MELISSA BLOCK, host:
This is ALL THINGS CONSIDERED from NPR News. I'm Melissa Block.
ROBERT SIEGEL, host:
And I'm Robert Siegel. Earlier this month, the Platform Committee for the Republican National Convention launched an interactive Web site, GOPplatform2008.com. It's an Internet town hall designed to bring some participatory democracy to the platform-writing process. One of the committee co-chairmen is Republican North Carolina Senator Richard Burr, who joins us from Capitol Hill. Welcome to the program, Senator.
Senator RICHARD BURR (Republican, North Carolina): Thank you. Great to be with you.
SIEGEL: Isn't this an open invitation to every single issue lobby in America to deluge you with the most extreme, ideologically pure position you could possibly imagine on the platform?
Sen. BURR: Well, in fact it is, but it's also on offer to every American to have input on the Republican platform. We believe that it was in our best interest to open it up to the entire country, and I think at the end of the day the transparency that we've brought for the first time to any party's platform process is going to be beneficial to the construction of ours.
SIEGEL: I've been reading some of the comments that have been posted on the Web site. This is from a writer, Kay, in Memphis, Tennessee, who writes, among other things: Winning elections, please, for goodness sake, get someone other than a white male on this page. I cannot believe there is hardly anyone on this page, and you're letting Obama stump us and not doing anything to fix this. Get someone who can see what's needed out there in charge. Surely someone other than white males exist in this party. What do you make of that?
Sen. BURR: Well, I can only say that I was asked by leadership, as was Kevin McCarthy, to chair the platform committee. I will assure you that the diversity that you find amongst the 112 delegates, amongst the sub-committee chairmen, is going to be a cross-section of America.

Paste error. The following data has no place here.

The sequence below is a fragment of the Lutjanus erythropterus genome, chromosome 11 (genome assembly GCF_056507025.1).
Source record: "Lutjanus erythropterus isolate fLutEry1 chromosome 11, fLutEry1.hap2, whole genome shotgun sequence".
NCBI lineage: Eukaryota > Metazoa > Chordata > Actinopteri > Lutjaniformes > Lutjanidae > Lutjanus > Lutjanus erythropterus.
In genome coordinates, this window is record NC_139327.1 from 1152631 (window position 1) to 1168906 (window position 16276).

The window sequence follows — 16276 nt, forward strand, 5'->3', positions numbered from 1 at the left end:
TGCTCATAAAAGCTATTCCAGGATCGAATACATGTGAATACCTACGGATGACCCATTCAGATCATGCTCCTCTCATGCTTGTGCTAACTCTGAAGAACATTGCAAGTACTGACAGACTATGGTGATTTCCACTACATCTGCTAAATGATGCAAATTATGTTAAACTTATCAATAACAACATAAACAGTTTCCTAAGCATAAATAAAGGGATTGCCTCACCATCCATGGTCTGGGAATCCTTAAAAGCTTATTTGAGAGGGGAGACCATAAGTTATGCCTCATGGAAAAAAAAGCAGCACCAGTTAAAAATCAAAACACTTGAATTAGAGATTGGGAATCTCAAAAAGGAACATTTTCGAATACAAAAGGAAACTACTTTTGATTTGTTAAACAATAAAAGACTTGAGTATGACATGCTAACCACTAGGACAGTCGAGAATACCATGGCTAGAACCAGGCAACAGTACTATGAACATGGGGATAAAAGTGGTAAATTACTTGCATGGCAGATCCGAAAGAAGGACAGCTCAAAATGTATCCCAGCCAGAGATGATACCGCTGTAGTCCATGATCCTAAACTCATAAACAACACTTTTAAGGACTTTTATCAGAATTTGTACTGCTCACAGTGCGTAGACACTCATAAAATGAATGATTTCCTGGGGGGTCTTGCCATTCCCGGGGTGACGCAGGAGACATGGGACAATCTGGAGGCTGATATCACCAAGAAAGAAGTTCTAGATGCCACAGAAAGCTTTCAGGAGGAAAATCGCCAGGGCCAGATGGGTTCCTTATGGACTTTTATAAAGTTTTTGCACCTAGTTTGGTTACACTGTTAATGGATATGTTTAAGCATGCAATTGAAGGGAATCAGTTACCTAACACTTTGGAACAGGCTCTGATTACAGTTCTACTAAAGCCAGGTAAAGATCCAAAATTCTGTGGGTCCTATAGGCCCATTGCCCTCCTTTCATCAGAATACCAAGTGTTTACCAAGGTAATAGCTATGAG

Unfortunately, I can't change my gender or race, and the reality is that we now have three white males in Chairman Duncan and the two co-chairs.
SIEGEL: I want to ask you how you're going to navigate some potentially tricky waters here on the platform, one of them the language the platform will have about abortion and embryonic stem-cell research.
Senator McCain favors embryonic stem-cell research. Many in the party, certainly many conservatives in the party, are very much against that. He has spoken of language admitting exceptions to the ban on abortion for cases of rape, incest and where pregnancy endangers the life of the mother, and that's also not in the platform, historically. How are you going to solve those problems, those tensions between candidate and party?
Sen. BURR: Well, first and foremost, this is the Republican platform. It's a document that hopefully defines for everybody in America what it is Republicans stand for. We consult with the McCain campaign as it relates to what issues they have interest in. We also, as you know, reach out to thousands, hundreds of thousands of Americans.
At the end of the day, this is a collective process of the 112 delegates that come in from across the country that will construct the final format of the platform and the content, and I think it's safe to say that there will be some areas that are more difficult than others, but these are problems that platform committees of the past have had. They've found ways to get through it. I'm confident at the end of the day we will have a document that's embraced by all, but most importantly, it will give the American people a much clearer picture of what it is Republicans stand for.
SIEGEL: Are you reading a lot of those comments online that you're getting...
Sen. BURR: We go through them for the purposes of understanding better where the American people that are responding are, but also I think it's absolutely essential that we understand how they term some of the positions that they inspire us to look at on the Web, and it's also our intentions to take some of those, whether they're video presentations or text presentations, and to actually play them at the platform committee.
SIEGEL: But what you're saying is, it's important to get the language of the people on these issues, if I hear you right.
Sen. BURR: I think that many times in Washington we think we know how to word something in a way that embraces that position, and usually when we do that, many people in America can't understand where the position is. So we want to listen to the American people and we may find a different way to say it, but without changing the position of the Republican Party.
SIEGEL: Senator Burr, thanks a lot for talking with us.
Sen. BURR: Great to be with you.
SIEGEL: Senator Richard Burr, Republican of North Carolina, a co-chairman of the Platform Committee for this year's Republican National Convention.
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